The Third Law of Motion, by Meg Files, Anaphora Literary Press, 2011 (reviewed by Mary Sojourner)
Newton’s third law states that for every action (force) in nature there is an equal and opposite reaction.
It is one thing to open a book and find yourself deep in a movie of the story; it is quite another to open a book and realize that you have become the character. Meg Files brings us into the mind, heart, body, longings and profound confusion of Dulcie White, a ’60s teenage girl too quickly becoming a woman.
You may have been Dulcie. I certainly was. She is a smart, curious, sensual young woman caught in a time when it was perilous to be both curious and sensual. She meets track star Lonnie Saxbe at a dancing class her friend has persuaded her to attend. The trajectory of their connection, or more accurately dis-connection, is predictable. Any woman who has gone into an abusive relationship or marriage knows the arc. Rather than describe Dulcie’s careening out of her own life, her own self, a discussion of Files’ craft in shaping Dulcie and Lonnie is more germane.
So often, the young are cursed by what they believe are their informed decisions. They are meteors propelled by desire and the longing to be desired. Files gives us in her perfect pitch renditions of conversations – both outer and inner – an exploration of the deep, intelligent and connected love between Dulcie and her college room-mate; and the hot and dissonant passion between Dulcie and Lonnie. By shifting point of view from Dulcie to Lonnie throughout the book, we are forced to know the young man’s inchoate violence and tangled driven mind.
Files brings us into intimate knowledge of two young people who most resemble the chaos of smoke. It is often easy for women to blame other women for entering and being unable to leave abusive relationships. Any of us who have found ourselves trapped in our own terror of being abandoned – “What if there is no other lover? What if I destroy my lover by leaving? I don’t want to grow old alone.” – whether we are gay or straight may know the sensation of being mired. We may know the equally energizing and terrifying rush of fresh air when we pull ourselves free. We may certainly know the descent that follows the liberation – and how old and new voices from our childhood and the society around us begin to natter in our minds, telling us to return to the mire.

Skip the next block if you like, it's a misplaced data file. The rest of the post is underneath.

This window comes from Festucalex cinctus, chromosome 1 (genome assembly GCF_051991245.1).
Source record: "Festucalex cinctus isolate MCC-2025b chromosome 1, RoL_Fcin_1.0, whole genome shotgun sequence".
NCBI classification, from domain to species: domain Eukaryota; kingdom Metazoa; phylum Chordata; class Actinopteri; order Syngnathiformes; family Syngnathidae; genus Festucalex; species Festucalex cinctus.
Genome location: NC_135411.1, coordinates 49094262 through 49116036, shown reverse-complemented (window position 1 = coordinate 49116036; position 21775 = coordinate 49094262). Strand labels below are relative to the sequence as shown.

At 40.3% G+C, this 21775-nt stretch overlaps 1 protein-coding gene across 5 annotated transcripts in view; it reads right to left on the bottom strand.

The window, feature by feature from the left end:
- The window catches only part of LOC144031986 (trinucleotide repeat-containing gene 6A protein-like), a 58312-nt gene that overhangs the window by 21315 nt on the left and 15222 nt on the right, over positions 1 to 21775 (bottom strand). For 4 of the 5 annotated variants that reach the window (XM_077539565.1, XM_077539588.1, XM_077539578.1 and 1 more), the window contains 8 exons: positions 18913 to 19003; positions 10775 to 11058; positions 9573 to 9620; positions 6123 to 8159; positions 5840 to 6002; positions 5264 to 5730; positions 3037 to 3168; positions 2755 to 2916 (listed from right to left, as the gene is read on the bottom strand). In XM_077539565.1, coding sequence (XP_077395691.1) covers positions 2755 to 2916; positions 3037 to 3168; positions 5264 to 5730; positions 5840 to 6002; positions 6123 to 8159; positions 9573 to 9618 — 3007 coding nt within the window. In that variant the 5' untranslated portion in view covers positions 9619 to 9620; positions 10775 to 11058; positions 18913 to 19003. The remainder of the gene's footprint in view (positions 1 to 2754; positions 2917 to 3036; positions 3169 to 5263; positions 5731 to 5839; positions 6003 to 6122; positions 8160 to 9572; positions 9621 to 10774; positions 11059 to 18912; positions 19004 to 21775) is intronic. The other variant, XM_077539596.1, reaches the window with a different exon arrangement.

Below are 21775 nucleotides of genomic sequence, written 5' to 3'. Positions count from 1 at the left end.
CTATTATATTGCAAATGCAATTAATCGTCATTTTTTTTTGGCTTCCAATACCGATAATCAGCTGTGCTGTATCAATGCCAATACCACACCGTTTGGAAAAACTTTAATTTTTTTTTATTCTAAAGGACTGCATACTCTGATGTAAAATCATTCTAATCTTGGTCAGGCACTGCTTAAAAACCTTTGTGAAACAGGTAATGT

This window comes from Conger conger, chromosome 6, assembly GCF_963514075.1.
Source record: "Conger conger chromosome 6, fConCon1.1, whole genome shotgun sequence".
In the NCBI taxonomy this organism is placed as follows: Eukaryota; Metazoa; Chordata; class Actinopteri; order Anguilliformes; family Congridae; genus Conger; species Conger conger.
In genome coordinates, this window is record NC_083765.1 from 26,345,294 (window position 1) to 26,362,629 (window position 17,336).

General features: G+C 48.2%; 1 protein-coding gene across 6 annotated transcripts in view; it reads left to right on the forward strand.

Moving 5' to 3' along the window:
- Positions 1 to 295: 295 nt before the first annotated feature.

To read The Third Law of Motion is to understand more than why a woman might find herself trapped by her past and present. As Dulcie and Lonnie tell their stories, the reader comes into contact with greater notions of cause and effect. We understand the degree that Second Wave Feminism – Files never preaches ideology – provides light for a dark and potentially deadly path. I imagine some of Files’ younger students reading the book and wondering why Dulcie didn’t go to a women’s shelter, to Planned Parenthood, to an empathetic woman OBGYN. Those of us who lived through the ’50s and ’60s can answer that question. There was nowhere to go. We were alone with what we believed were our choices. We didn’t yet know that there were few choices – and that all of them were part of the swamp that held us fast.
I found myself wanting The Third Law of Motion to be required reading in all academic women’s and gender programs. Meg Files has given the gift – subtle and sorrowful – of a woman’s truth.
Before I talk about my struggle with rejection letters, it’s important that you know how much I want you to love me. By “you” I don’t mean a general second-person all-encompassing kind of you; I mean you: the person reading these words awash in the light of a computer screen. And by “me” I don’t mean the don’t-assume-the-author-is-the-narrator kind of “me.” I really mean me, here, tapping at the keys in the dark, dog snoring softly at my feet.